Somebody posted intriguing threads on twitter on the other day. I wasn’t sure what subject that triggered her posting, but she was ranting about Indonesians living overseas who pretend to know more about Indonesia [compares to those who are inside the country], who only like to criticise but do not help. She surprised me when she then said these people should stop being self-righteous, and should do something real to help Indonesia. If they think that the country is beyond help, these people should just stop being Indonesians.
It is the same question asked to me by a researcher from Glasgow University a couple of weeks a go. The research is looking into the nationality and immigration aspects in Scotland, but half of the questions were about me being an Indonesian. Her questions have opened up my eyes on issues I have never thought about before.
So, what does make you an Indonesian? Is it by birth, by ancestry, or by domicile? Do you have to have all three aspects to be a true Indonesian?
I was born in Indonesia, my parents are Indonesian, I have spent most of my life in Indonesia, but have been away from the country since a couple of years a go. Does it make me an Indonesian, still?
How about my friend Rose*, who was born in Indonesia from Indonesian parents, has spent most of her life in Indonesia but since she is married to a British, she has been living overseas for a couple of years and is holding another country’s passport. Is she not Indonesian anymore? No? Then what is she, British? Do you think British people will call her British?
How about my friend Ali*, who was born in Indonesia, from Indonesian parents, but has moved to another country since he was 6 years old. Is Ali still Indonesian? If Ali speaks bahasa Indonesia fluently, is he more Indonesian than if he doesn’t?
How about if it is the other way around, like my friend Uni*, who was born in Austria from Indonesian parents, but they have been living in Indonesia for a very long time. Is she Indonesian?
How about my uncle, who was born in German, from German parents, who has been living in Indonesia for over 30 years and is holding Indonesian citizenship. With his blonde hair and blue eyes and fluent bahasa Indonesia, can we call him an Indonesian?
Can you erase your original nationality and adopt a new one completely?
To me, birth and ancestry play more important role rather than residence, or a piece of paper or a stamp on my passport. I can be anywhere else and/or hold any other nationality, but I am truly Indonesian. I can’t stop being one, even if I want to! It’s here in my blood, my veins, my skin, eyes, and hair colour, in my custom and culture, in my body language, in… everything! It is like the air we breath and the gravity we take for granted. It’s there, it’s ours. I have not met any single Indonesian who lives abroad, no matter for how long, and denies their home country or their origin. Never. Everybody will immediately call themselves an Indonesian, even if they have spent more than half of their lives outside the country.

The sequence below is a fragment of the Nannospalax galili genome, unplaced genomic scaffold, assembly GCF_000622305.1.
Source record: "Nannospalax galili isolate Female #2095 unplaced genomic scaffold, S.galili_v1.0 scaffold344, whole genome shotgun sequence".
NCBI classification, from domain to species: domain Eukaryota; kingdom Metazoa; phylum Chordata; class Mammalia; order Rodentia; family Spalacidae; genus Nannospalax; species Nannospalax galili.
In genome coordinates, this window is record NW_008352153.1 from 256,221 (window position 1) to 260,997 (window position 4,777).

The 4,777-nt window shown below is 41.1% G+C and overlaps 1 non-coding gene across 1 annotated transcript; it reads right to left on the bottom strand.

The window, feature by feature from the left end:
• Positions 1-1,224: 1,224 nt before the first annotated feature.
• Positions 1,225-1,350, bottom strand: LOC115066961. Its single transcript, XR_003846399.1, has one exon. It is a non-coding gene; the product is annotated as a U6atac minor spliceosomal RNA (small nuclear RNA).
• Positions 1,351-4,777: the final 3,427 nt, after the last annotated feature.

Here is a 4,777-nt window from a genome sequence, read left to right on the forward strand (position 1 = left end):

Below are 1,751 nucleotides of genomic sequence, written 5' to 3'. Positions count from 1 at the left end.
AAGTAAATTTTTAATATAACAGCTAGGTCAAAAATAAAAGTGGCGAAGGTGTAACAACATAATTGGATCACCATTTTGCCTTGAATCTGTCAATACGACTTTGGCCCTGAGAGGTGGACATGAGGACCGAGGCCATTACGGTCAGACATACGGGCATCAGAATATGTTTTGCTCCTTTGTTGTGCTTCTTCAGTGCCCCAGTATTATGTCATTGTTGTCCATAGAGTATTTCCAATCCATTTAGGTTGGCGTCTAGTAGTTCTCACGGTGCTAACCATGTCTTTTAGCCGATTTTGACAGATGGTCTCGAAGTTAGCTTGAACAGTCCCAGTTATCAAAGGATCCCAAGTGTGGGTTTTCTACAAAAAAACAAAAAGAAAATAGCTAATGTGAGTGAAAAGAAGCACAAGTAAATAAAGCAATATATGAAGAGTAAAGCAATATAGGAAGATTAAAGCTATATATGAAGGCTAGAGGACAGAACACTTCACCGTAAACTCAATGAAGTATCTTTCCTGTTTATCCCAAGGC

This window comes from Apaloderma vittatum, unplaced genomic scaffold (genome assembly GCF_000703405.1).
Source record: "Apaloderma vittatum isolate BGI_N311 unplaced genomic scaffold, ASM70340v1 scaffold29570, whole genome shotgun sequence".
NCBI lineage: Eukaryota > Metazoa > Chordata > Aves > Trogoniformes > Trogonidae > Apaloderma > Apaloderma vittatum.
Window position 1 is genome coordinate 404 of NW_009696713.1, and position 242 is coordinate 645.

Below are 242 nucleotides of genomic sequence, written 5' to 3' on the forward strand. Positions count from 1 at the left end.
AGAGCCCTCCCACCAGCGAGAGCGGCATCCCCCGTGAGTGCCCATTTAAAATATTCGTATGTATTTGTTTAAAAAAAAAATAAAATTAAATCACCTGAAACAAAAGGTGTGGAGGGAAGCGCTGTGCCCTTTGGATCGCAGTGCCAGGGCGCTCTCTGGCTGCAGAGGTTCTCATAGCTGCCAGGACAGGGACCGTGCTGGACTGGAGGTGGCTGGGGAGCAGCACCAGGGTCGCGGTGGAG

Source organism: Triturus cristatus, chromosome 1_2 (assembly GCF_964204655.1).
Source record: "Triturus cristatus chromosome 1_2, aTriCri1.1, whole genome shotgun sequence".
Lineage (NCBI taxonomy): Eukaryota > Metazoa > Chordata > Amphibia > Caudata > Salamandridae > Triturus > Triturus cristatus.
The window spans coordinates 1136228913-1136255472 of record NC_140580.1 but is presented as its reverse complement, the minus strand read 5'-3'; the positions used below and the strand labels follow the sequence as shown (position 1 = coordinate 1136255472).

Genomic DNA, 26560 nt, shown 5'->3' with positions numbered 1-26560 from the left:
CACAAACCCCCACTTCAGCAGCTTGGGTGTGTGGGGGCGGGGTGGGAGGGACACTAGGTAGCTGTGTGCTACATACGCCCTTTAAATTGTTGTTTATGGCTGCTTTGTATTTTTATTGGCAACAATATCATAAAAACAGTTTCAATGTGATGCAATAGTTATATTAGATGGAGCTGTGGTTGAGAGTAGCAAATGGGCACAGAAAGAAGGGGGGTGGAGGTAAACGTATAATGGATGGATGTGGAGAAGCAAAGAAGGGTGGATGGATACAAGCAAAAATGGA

I also wonder if those who live outside Indonesia know less about the country compare to those who are living their lives in there, as suggested by the twitter lady. With news spreading faster than the light by the help of internet and social network sites, I guess as long as we have the access, we will get the updates. Maybe we will know later than today, but we would find out quickly enough to keep up with the news and gossips. What separates me from the others, is probably just the degree of interest in different issues. Some will keep up with the celebrity gossips, some will follow politics, some will focus on pop culture, some only will talk about photography, and so on. Even those who do live in Indonesia would not follow all issues – my maid is interested more in celebrity gossips than local elections in her area, for example, so naturally she knows more about local celebrities than politicians. Actually, those who live abroad tend to get news from different sources, which can enrich the perspectives of the news itself. For example, when Indonesian former president Soeharto died, all Indonesian media were being very gentle and only talked about the good stuff, but international media were more blunt, harsh, and quite the opposite, as I wrote it here. But when the bomb blasted in Jakarta last month, UK media reported in similar way as Indonesians, none but all praised the government’s success to crack down the terrorism groups and how the bomb was condemned by the whole nation.
I am not sure either if we need to be physically present to criticise our government. Just like any sport match which everybody thinks they are better than the players or Alex Ferguson plus Jose Mourinho combined, whether they were actually at the match or just watching it on television wouldn’t matter. I guess the only job where you have to be there in order to review it, is food critic. Maybe years from now we could taste food by fax or internet, but not today. I never knew that people who are geographically challenged are not allowed to criticise their government. Everybody has a right to do so, regardless where they sleep tonight, and only our credentials will determine our voice and will make people decide whether we are worthy to listen to. I will definitely listen to Habibie rather than my own siblings about politics, even though Habibie has been spending his days in Germany and they are living and breathing in Indonesia.
I believe nationality is a more complex matter rather than just a geography (ask Barack Obama!). As it is defined in Wikipedia, nationality is about the relationship between a person and their state of origin, it’s about loyalty, it’s about what we feel. It is personal. It is not what the country, nor man, dictates us. It cannot be printed on us and it cannot be taken away from us. It’s who we are.
* = names are made up.